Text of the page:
Decisions. Decisions. For Clare Gill, there are so many records in her vast music collection (she estimates more than 5,000) and so little time to dance to them all. Still, the 87-year-old gives it her best shot several times a week between dancing, teaching and cueing for round dances in Jerome, Rupert and Pocatello.

“My late husband, John, and I danced our way to happiness,” says Gill who has taught hundreds of Southern Idahoans hundreds of round and square dance steps. Most of these lessons took place at Round-A-Square Center, a dance hall she and John built in Rupert during 1982 for their dance club, the “River Reelers”.

Photo By Brandy Taylor“In round dancing you have one partner like ballroom dancing, while in the square you’re one of eight people in a square and you’re dancing as much with your hands as your feet,” she explains of varying techniques.

While waiting for dancers to arrive at Round-A-Square she flips through her records putting them in order beside the turntable.

“We’ll start with ‘Colors of the Wind’ then ‘Louie and Lefty’ and ‘Robin Hood’. They have some really interesting steps. Sometimes we get tangled up but no one has to be perfect here and the more mixed up you get, the more you laugh, and the more fun you have. That’s what it’s all about,” she declares.

“Dancing the patterns keeps your mind and body nimble and limber,” she continues. “These dances are great exercise and so much more fun than jogging or walking on a tread mill.”

Photo By Brandy TaylorClare, who is as slender as a teenager attributes the trait to decades of dancing. She began dancing in the 1950s and undertook teaching in 1984.

An evening of dancing with Clare could be considered a workout.

“Once, I wore a pedometer to class and in two-and-a-half hours, I had walked five miles,” says Colleen Winters, a 55-year-old Heyburn resident who detested dancing until meeting Clare five years ago. “I remembered awful square dances during my ninth-grade gym class but my dad needed a partner while his wife was vacationing so I came. With Clare, I found I really liked it. She loves what she does and does what she loves. Dance is the main thing in her life and informs just about everything she does or says, which makes her such an excellent teacher.”

Along with decades of knowledge, Clare’s sense of humor makes dancing fun.

“She has a dry, sneaky sense of humor that comes out and grabs you when you least expect it. When I first met her, I thought she was a quiet serious lady, a sugar cookie type, then sometimes out comes a remark that makes you do a double take and laugh the rest of the night. She has these little stories about her life adventures from living all over the West. She has seen and done all sorts of different things,” Winters adds.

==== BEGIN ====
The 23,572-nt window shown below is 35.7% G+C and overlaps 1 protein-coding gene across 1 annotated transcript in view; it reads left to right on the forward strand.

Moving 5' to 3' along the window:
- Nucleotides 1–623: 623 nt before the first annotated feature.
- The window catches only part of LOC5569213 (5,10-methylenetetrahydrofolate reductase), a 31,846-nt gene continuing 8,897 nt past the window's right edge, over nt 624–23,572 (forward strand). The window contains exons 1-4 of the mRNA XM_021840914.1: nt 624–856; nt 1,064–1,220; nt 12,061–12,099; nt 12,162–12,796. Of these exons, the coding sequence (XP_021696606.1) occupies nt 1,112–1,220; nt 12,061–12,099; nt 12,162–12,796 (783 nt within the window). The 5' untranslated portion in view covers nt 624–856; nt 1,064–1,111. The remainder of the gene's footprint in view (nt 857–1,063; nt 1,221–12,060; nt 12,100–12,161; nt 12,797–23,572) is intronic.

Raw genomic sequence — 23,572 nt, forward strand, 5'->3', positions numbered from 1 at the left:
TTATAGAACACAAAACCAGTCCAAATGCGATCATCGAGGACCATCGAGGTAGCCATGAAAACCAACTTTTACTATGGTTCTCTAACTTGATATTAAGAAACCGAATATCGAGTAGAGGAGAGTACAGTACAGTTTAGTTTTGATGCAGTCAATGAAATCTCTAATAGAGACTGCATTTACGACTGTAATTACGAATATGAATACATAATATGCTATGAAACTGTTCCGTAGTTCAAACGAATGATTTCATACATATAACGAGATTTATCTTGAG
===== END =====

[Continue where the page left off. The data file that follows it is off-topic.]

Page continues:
Photo By Jason LugoFor Colleen round and square dancing are like solving a fluid riddle set to song.

“You’re figuring out a geometric puzzle as you move through a pattern in the squares, and at the same time you’re expressing your creativity through dance. When you start out, it can be confusing, but sometimes, the more confused you are, the more fun it is. Then sometimes we all have a ‘dunce’ night instead of a dance night, when you can’t get anything right and Clare has endless patience. She really cares and gives us everything she has.”

As dancers slide, twirl and glide it resembles a kaleidoscope with colors the continuously shifting petticoats of every color.

“At first I said I’d never wear those foo-foo petticoats; then I was persuaded to try one. It’s such a total sensory experience. Feeling the silkiness, hearing the taffeta rustle and seeing the colors blur as I twirl,” muses Winters.

More dancers arrive including Ralph and Brenda Wahlquist from Paul, who have been dancing with the River Reelers for more than 20 years.

Photo By Brandy Taylor“We’ve made the best friends here,” says Brenda. “Square dancers are the most loving people. They take you in and make you feel welcome. Square dancing is friendship set to music.”

As couples fill the floor Clare taps her toes, starts the music and cues the movements, selecting from her repertoire of hundreds of cues.

“Basketball four, turn, open vine four, face-to-face and back-to-back, step away, ferris wheel, swing through…” she chants.

Hours pass like minutes, and soon it’s time to go. As people head out the door, Clare calls after them, “See you next week.”

Winters notes that the dances always accompany her when she leaves. “At home, when I close my eyes and start to drift off, I still keep hearing the music and seeing the movements. It’s so much fun.”

That’s what it’s all about.

For more information about monthly dances and weekly lessons at the center on 215 West 100 South in Rupert, Clare may be reached at 208-436-4088.